I've read plenty of direct comments from you SCB about failures in conservative philosophy or your opinion of conservative leaders. I find these kinds of statements as wrong-headed as you do about conservative principles.

As for our new President, I find his rhetoric diametrically opposed to the actions and path he's setting this administration on. If you only read the words of his inaugural and didn't know who said them, you'd think he was a Regan conservative. His agenda however appears to be as far removed from that as possible.

If you're gonna be a liberal leader, at least have the stones to say so in front of the country. Instead of hiding behind lofty bs about responsibility, tell the nation your agenda is about diminishing individual responsibility and giving over the power and thought to elected leaders, who will lead the sheep because they are so much wiser.

In regards to the content of the video, please tell me you don't align with these social engineering morons who would rather run up future debts to create their vision of social justice than ensure the money gets spent in ways that guarantee the best outcome. Or simplier: do you want to be driving on bridges built by people barely know what they are doing, but have government's preferred ethnicity?

I thought we were getting past the ethnic divisions. I thought that was a theme of this election and this new administration. Seems like the liberals are the ones ensuring that card keeps geting played over and over. Shouldn't ability be the principle measurement of qualification?

 

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Maximum Peach



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  posted on 1/25/2009 at 02:11 PM
quote:
I didn't watch the video...I'm just commenting on statements such as

"I think the pattern is starting to become clear. Soaring, inclusive, centrist rhetoric (almost center-right) from BO. But his minions will speak in far different terms, which will only be decried by the Great One when public reaction turns too negative,"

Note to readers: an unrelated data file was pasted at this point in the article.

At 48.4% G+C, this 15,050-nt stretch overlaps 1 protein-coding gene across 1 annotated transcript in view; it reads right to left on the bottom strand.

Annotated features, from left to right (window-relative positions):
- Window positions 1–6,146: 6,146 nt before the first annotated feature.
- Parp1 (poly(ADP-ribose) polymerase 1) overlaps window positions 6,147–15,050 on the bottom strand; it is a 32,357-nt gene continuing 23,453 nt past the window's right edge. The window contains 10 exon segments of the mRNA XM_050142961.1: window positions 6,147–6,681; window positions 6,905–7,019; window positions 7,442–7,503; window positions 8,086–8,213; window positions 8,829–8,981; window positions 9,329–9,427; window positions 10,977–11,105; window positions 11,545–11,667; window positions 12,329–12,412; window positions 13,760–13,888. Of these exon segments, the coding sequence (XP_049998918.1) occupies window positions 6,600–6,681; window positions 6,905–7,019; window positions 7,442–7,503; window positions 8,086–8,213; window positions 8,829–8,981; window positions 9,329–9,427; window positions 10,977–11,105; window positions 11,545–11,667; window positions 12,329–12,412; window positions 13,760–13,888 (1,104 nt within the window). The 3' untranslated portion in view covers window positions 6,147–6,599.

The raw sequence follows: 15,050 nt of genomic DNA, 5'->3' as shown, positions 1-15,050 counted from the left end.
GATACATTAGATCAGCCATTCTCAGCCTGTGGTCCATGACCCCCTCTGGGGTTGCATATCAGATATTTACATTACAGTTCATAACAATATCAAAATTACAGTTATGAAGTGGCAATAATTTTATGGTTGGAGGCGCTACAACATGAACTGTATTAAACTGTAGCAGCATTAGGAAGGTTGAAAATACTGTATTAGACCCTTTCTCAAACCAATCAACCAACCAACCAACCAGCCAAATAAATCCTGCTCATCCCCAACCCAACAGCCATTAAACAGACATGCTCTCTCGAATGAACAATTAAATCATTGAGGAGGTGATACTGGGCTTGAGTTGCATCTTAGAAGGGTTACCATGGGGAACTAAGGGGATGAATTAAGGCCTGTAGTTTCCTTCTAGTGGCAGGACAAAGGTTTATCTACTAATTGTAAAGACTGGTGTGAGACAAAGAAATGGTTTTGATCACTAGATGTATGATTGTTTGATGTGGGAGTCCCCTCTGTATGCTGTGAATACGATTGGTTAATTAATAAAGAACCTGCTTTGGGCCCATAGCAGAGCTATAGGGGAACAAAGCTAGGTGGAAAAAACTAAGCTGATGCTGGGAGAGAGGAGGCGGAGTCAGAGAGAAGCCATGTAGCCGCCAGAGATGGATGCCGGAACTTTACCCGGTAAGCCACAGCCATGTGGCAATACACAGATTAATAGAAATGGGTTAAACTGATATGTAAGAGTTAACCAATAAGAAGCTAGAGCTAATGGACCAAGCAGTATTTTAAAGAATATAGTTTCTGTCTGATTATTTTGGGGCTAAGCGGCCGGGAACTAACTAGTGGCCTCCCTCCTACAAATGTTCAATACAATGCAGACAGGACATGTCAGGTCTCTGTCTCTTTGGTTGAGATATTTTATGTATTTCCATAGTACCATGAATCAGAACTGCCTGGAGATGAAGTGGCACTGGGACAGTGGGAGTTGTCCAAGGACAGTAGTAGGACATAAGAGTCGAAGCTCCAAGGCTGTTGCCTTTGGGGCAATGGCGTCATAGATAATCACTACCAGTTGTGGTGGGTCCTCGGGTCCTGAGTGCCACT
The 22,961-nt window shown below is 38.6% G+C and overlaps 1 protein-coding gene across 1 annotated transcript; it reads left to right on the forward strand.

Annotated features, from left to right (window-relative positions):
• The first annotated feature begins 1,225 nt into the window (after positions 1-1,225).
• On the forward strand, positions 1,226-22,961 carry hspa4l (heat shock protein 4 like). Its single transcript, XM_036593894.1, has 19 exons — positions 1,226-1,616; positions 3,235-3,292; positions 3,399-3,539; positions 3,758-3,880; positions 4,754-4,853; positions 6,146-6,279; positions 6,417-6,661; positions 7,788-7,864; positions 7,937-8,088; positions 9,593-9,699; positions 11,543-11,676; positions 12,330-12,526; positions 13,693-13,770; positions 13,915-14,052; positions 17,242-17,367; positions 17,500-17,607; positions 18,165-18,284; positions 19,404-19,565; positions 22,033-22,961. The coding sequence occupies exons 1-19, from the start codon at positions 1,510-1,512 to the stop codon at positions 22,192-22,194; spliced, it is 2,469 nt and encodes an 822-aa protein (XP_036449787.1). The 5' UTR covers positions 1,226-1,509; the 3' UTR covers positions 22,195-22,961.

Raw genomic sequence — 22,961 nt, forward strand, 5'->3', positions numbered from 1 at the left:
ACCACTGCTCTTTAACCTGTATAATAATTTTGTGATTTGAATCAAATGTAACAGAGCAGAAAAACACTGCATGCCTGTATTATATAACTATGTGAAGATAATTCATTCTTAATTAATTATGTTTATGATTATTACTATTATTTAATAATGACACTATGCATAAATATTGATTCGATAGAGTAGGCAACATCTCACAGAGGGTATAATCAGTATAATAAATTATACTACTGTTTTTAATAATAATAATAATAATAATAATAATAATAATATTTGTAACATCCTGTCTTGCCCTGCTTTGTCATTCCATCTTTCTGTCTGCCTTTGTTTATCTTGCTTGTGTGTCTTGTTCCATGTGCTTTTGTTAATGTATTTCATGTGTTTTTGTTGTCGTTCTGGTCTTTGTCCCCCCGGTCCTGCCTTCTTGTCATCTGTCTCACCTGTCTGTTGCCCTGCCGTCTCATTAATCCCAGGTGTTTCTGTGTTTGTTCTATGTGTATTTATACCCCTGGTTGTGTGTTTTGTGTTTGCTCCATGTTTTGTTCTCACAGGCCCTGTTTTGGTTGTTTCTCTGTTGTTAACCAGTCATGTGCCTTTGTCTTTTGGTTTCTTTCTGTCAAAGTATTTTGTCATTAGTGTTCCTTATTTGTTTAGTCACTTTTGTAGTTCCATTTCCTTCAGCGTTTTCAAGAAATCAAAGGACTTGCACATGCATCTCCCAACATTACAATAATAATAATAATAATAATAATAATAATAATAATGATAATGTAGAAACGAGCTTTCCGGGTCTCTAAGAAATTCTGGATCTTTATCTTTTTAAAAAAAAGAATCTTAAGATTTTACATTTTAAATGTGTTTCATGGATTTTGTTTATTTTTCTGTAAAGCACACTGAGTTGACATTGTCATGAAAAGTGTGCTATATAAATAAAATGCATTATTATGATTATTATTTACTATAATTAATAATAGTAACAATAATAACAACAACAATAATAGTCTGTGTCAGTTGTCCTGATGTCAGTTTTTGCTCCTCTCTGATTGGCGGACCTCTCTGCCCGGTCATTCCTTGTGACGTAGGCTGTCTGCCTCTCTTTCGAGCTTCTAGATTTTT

and " That's one of the reasons I'm not a Democrat...They're too hung up on race all the time,"

and maybe "It lays bare so much of liberal thinking. It's more important that they have the "right people" build the roads and bridges than qualified people. "


So did you have a comment on the video where Robert Reich, economic advisor to Obama says while in front of congress, "I am concerned that these jobs not go to high skilled people who are already professionals or to white male construction workers...." and "criteria can be set so that the money does go to others" ?

 

Zen Peach



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  posted on 1/25/2009 at 02:45 PM
quote:
quote:
I didn't watch the video...I'm just commenting on statements such as

"I think the pattern is starting to become clear. Soaring, inclusive, centrist rhetoric (almost center-right) from BO. But his minions will speak in far different terms, which will only be decried by the Great One when public reaction turns too negative,"

and " That's one of the reasons I'm not a Democrat...They're too hung up on race all the time,"

and maybe "It lays bare so much of liberal thinking. It's more important that they have the "right people" build the roads and bridges than qualified people. "


So did you have a comment on the video where Robert Reich, economic advisor to Obama says while in front of congress, "I am concerned that these jobs not go to high skilled people who are already professionals or to white male construction workers...." and "criteria can be set so that the money does go to others" ?



Abhorrent.....Now change one key word and assume a Republican said it. "I am concerned that these jobs not go to high skilled people who are already professionals or to BLACK male construction workers." Can you imagine the 24/7 media firestorm over that one? Plus, whoever said it would have probably been forced to resign already. The double-standard and hypocrisy on full display is staggering. (sickening?)

For Obama not to contest the statements Reich made yet tells me that he must be in agreement with it. I am deeply suspicious of the whole "stimulus" in the first place, and on many levels. I think it's a code word for "the government using this opportunity to absorb/ tamper with as much of the private sector as possible." It's not about stimulating the economy... It's about control.

 

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Zen Peach



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  posted on 1/25/2009 at 03:07 PM
Until Obama actually implements a policy to that effect, I'm not going to pay attention to what everyone else is saying around him. As for putting the unemployed to work....the ones who are on,say, welfare, I'm all for it. It takes them off the public assistance and saves money while creating a tax base. As for hiring unskilled labor....there will always have to be qualified people to head up the projects.

 

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Zen Peach



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  posted on 1/25/2009 at 04:15 PM
quote:
The guy is oin office less than a week and the people who had nothing negative to say about the previous 8 years are all over the new administration. Keep reaching.


Free speech John and a certain amount of being stuck inside in the winter boredom.